Daylight fireball over Mississippi: Meteorites found!

Stone covered in black crust sitting on tan pebbles.
The daylight fireball in Mississippi has yielded meteorites on the ground. Image via Linda Welzenbach Fries/ NASA Meteor Watch Facebook page.

Update: Meteorites recovered from Mississippi daylight fireball

NASA Meteor Watch reported April 30, 2022, on their Facebook page that people in southwest Mississippi have been finding meteorites – bits of rock on the ground – from the April 27 daylight fireball. The website said:

There are confirmed reports of meteorites being found in the area east of Natchez. Existing law states that any meteorites belong to the owner of the property on which they fell; out of respect for the privacy of those in the area, we will not disclose the locations of these finds.

The web page also asked people not to send them photos of any meteorites they may find. Instead, they referred them to Washington University in St. Louis. The NASA Meteor Watch page said:

We are not meteorite people, as our main focus is protecting spacecraft and astronauts from meteoroids. So we will be unable to identify any strange rocks you may find. Please do not send us rock photos, as we will not respond. If you wish to know whether the rock you have is a meteorite, please consult the following link.

NASA Meteor Watch also said that this would be the fifth recorded meteorite fall in Mississippi, with the others occurring in 1854, 1910, 1922 and 2012.

Rare daylight fireball

On the morning of Wednesday, April 27, 2022, the American Meteor Society (AMS) received reports of a rare daylight fireball occurring over the southern states of Mississippi and Louisiana. It appeared at 8:05 a.m. CDT and has been reported by 45 witnesses so far.

Did you see it? Report it to the AMS/IMO.

So far there is one known video of the event (see tweet above). The computer generated trajectory indicates the fireball entered the atmosphere east of Fayette, Mississippi, moving in an east to west direction. The fireball terminated near Anna, Mississippi, a few miles east of the Mississippi River. A witness just a few miles north of the path reported hearing a delayed sonic boom-like sound, indicating that fragments of this fireball may have survived down to the surface of the Earth.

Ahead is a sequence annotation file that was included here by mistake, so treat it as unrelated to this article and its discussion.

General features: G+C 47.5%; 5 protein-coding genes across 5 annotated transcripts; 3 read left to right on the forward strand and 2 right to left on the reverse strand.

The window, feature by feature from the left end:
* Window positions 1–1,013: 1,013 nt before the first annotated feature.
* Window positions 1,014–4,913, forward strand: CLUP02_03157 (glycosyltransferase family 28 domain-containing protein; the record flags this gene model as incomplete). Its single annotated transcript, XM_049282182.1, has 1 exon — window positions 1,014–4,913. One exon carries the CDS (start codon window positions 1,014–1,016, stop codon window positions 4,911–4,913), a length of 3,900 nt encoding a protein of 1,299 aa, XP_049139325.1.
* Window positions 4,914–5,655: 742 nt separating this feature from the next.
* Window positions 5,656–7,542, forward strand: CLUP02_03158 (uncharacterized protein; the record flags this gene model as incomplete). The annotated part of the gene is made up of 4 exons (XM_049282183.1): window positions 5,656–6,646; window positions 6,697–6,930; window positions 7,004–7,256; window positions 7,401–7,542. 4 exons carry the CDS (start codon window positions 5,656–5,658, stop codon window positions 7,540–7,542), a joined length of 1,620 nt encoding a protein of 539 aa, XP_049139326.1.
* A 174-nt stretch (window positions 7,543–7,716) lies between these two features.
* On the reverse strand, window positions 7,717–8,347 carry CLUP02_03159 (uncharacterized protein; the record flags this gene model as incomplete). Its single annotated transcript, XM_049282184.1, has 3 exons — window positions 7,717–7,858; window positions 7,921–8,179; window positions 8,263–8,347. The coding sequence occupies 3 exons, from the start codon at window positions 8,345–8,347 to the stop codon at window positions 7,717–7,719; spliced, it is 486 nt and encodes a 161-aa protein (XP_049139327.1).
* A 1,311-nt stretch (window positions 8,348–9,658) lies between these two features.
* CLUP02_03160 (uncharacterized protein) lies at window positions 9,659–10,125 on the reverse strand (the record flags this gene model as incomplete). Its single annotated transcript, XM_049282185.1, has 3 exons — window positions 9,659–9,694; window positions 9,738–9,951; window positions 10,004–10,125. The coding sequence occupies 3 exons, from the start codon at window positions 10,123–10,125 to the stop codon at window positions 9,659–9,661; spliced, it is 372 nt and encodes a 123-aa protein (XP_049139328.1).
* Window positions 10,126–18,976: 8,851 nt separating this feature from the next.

Map of south Mississippi with human figures representing daylight fireball sightings.
Locations of reported sightings of the rare daylight fireball seen in the American South on April 27, 2022. Image via American Meteor Society.

Frequency of daylight fireballs

Readers might be surprised that meteors can also be seen during the daylight hours. Just like you can see the moon during the daylight hours, when a meteor exceeds a magnitude of -8 (comparable to the brightness of a half-illuminated moon), you can see it, too, with the unaided eye as long as it appears far enough from the sun. The AMS receives an average of one daylight event per month from all over the world. This is far less than 1% of the total events recorded per month.

Did you see it? Report it to the AMS/IMO.

Bottom line: Searchers have found meteorites (rocks on the ground) from the rare daylight fireball that was seen over the U.S. states of Mississippi and Louisiana on April 27, 2022. These meteorites landed near Natchez, Mississippi.

May 4, 2022

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Robert Lunsford

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